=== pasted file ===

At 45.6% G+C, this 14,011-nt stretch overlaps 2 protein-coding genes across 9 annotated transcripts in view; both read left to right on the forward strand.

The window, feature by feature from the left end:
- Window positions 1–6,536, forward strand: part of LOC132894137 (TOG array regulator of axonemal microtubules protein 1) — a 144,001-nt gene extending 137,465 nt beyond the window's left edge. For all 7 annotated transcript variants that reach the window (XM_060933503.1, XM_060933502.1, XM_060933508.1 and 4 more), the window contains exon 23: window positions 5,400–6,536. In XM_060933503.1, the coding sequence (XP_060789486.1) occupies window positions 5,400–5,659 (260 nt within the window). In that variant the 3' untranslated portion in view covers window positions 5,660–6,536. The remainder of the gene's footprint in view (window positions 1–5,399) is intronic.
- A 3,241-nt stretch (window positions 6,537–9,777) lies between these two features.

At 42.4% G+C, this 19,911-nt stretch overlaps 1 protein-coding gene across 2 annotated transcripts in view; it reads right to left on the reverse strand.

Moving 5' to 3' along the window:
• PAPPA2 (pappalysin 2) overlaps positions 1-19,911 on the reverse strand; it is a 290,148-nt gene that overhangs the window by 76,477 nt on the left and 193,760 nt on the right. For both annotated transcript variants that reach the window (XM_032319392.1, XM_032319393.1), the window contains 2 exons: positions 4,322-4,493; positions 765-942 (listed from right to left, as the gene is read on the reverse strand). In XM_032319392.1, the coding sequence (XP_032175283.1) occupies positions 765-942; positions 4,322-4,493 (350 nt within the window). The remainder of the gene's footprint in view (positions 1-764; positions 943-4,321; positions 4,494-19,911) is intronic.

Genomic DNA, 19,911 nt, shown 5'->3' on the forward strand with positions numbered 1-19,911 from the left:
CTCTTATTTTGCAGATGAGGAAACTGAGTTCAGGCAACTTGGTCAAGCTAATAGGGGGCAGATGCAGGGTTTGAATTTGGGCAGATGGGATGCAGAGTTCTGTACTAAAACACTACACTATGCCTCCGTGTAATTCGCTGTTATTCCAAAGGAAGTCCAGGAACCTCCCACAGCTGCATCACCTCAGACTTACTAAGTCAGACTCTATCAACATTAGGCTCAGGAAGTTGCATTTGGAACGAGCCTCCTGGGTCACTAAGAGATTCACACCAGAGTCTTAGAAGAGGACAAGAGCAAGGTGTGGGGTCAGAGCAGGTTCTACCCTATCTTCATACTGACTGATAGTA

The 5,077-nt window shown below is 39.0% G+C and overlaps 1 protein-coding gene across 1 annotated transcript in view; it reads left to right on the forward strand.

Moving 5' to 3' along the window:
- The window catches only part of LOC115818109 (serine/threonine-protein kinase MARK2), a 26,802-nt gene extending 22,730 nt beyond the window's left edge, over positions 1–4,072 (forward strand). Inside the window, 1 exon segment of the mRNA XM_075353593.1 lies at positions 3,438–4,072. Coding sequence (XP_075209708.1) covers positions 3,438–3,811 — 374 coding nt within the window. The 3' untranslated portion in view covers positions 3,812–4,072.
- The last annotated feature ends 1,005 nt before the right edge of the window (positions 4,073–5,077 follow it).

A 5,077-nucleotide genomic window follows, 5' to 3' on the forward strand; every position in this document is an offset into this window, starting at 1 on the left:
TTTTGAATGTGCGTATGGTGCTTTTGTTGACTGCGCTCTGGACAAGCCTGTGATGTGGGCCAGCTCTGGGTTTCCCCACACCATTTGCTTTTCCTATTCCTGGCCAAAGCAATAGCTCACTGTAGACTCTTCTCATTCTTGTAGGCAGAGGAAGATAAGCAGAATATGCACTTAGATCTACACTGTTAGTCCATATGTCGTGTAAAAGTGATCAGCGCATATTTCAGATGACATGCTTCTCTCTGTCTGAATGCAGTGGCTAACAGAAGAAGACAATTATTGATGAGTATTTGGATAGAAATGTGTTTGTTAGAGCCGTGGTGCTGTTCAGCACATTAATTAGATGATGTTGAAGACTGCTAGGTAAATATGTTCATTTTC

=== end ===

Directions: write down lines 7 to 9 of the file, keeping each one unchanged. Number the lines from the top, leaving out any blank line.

• PAPPA2 (pappalysin 2) overlaps positions 1-19,911 on the reverse strand; it is a 290,148-nt gene that overhangs the window by 76,477 nt on the left and 193,760 nt on the right. For both annotated transcript variants that reach the window (XM_032319392.1, XM_032319393.1), the window contains 2 exons: positions 4,322-4,493; positions 765-942 (listed from right to left, as the gene is read on the reverse strand). In XM_032319392.1, the coding sequence (XP_032175283.1) occupies positions 765-942; positions 4,322-4,493 (350 nt within the window). The remainder of the gene's footprint in view (positions 1-764; positions 943-4,321; positions 4,494-19,911) is intronic.

Genomic DNA, 19,911 nt, shown 5'->3' on the forward strand with positions numbered 1-19,911 from the left:
CTCTTATTTTGCAGATGAGGAAACTGAGTTCAGGCAACTTGGTCAAGCTAATAGGGGGCAGATGCAGGGTTTGAATTTGGGCAGATGGGATGCAGAGTTCTGTACTAAAACACTACACTATGCCTCCGTGTAATTCGCTGTTATTCCAAAGGAAGTCCAGGAACCTCCCACAGCTGCATCACCTCAGACTTACTAAGTCAGACTCTATCAACATTAGGCTCAGGAAGTTGCATTTGGAACGAGCCTCCTGGGTCACTAAGAGATTCACACCAGAGTCTTAGAAGAGGACAAGAGCAAGGTGTGGGGTCAGAGCAGGTTCTACCCTATCTTCATACTGACTGATAGTA